The Success Of Bank Can Hinge On IT Talent Retention

Technology Staff Editor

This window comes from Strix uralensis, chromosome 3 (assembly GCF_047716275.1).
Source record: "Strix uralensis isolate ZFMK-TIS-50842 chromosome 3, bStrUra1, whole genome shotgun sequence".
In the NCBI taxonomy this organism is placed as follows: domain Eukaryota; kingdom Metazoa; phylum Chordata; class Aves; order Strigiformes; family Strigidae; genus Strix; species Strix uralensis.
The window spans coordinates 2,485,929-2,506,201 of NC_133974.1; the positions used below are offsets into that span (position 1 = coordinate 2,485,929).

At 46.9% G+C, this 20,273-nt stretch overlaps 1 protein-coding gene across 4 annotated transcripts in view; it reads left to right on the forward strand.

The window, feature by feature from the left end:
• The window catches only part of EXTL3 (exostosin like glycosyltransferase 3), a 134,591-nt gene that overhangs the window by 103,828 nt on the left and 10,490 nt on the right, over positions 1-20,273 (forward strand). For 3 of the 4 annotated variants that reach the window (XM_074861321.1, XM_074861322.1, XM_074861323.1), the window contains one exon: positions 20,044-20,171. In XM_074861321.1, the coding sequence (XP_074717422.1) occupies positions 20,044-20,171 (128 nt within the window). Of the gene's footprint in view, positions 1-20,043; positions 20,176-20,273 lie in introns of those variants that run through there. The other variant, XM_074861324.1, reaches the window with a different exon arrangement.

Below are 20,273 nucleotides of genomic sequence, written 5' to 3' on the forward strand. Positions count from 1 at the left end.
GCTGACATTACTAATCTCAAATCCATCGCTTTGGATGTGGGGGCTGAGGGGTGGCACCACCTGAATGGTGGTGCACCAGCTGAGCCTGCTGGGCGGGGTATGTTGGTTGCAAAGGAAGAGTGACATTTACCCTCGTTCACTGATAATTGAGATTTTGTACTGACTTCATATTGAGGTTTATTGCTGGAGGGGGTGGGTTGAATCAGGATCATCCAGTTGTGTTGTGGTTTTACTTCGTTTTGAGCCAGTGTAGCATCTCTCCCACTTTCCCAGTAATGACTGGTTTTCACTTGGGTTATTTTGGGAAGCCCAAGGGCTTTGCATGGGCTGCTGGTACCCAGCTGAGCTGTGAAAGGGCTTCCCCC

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In these days of accelerated mergers and acquisitions, it's important for banks to remember the people who keep the institutions running -- IT workers. Technology staff are usually on the front lines of any M&A activity and are vital to ensuring that there are no interruptions in operations and service. Unfortunately, however, they also are often at the front of the line when it comes to receiving pink slips. Bank IT staff warrant special care when an organization undergoes a merger, argues Bradford Newman, chair of the Silicon Valley Employment Law Department and leader of the International Employee Mobility and Trade Secrets practice with the New York law firm Paul Hastings Janofsky & Walker. "They are the people who know where the bodies are buried," he quips. "IT folks are often the unsung heroes of [M&A] integration efforts. You may have some outsourcing activity in IT, but there will always be a core IT function within the financial institution to integrate the acquired institution's systems." Retaining top tech talent at both the acquired institution and the acquirer is of utmost importance, Newman adds. "These are the people who understand the systems, the technologies, the security processes and how to protect the data," he stresses. Mission-Critical Personnel Just who these people are must be determined by the bank during the due diligence phase of the merger. The deciding factor regarding retention is the mission-critical nature of someone's duties. If they are deemed noncritical to the functioning of the bank, Newman says, they would probably be let go. "A vice president of IT security, for example, would likely have a role at the bank both during the due diligence and post-close since it's his duty to explain what the bank is looking at in terms of customers, assets and modeling flows," he explains. Acknowledging that many of the surviving banks today have M&A experience, Newman says IT nonetheless is still the victim of some of the most dramatic personnel cuts post-merger. "Whenever you can trim cost because of redundant head count, you'll do what you can," he explains. "The IT organization usually sees the most trimming when there's a merger because you're looking for this redundancy." If such paring is done right, it's those in the lower ranks who are cut due to replication of their functions at both entities involved in the merger, Newman adds. No matter one's function at a bank, however, uncertain times can cause anxiety and suspicion, which is why it is vital for banks not to take their most talented individuals for granted, according to James Kerr, president and managing partner with Best Practices Enterprise Group, a Cromwell, Conn.-based consultancy. Banks must engage their employees and gain their commitment to creating the new organization, making people feel like they are part of something bigger than themselves, he says. "[Employee engagement] starts by articulating exactly where the bank is heading during and immediately following the merger," Kerr explains. "The next step is to provide a compelling description of how each staff member will play a role in getting there." But, he adds, he hasn't seen many banks adopt this concept when they are involved in merger activities. "Most M&A specialists are focusing on the financials and cost-cutting elements," Kerr continues. "They are leaving the human asset issues on the floor to be swept up post-merger. But that's too late." Neglecting personnel assets can cost a bank its good people, adds Paul Hastings' Newman. "Everyone has out feelers [for job opportunities]," he comments. "At the same time, though, there aren't many places looking to hire. It's a strange phenomenon. But if you're mission-critical to the organization, the bank will find a way to keep you." Banks can employ a variety of strategies to prevent merger-related brain drain, according to Newman. This starts with identifying key employees at the acquired entity and making their retention a material aspect of closing the deal, including offering retention bonuses and raising compensation. "None of this is unique to the financial services industry," Newman notes. "What is unique is that IT staff should be included among those mission-critical employees. IT at financial institutions offers a very unique value to the organization when compared with its role in other industries." It's Only Money Yet retention is not about shelling out more money to employees, according to Best Practices' Kerr. "Numerous studies have found virtually no correlation between increasing pay and enhancing corporate performance," he opines. "Perhaps the best way to get the most out of an individual is to provide a compelling vision of the future and to vividly describe how they fit into it. If you can imagine a bright future -- one where you thrive and are satisfied -- you're likely to do whatever it takes to make it happen." Although there isn't much going on currently in the way of new hiring at most banks, Craig Stephenson, global head of technology and operations across all financial services with Los Angeles-based executive recruitment firm Korn/Ferry, says he is seeing what he calls strategic hiring. "Banks are looking for IT individuals who can examine problems carefully and bring a fresh perspective, handle challenging situations and deliver results," he relates. "Those hired are comfortable leading or driving change. The margin of error here today is slim."

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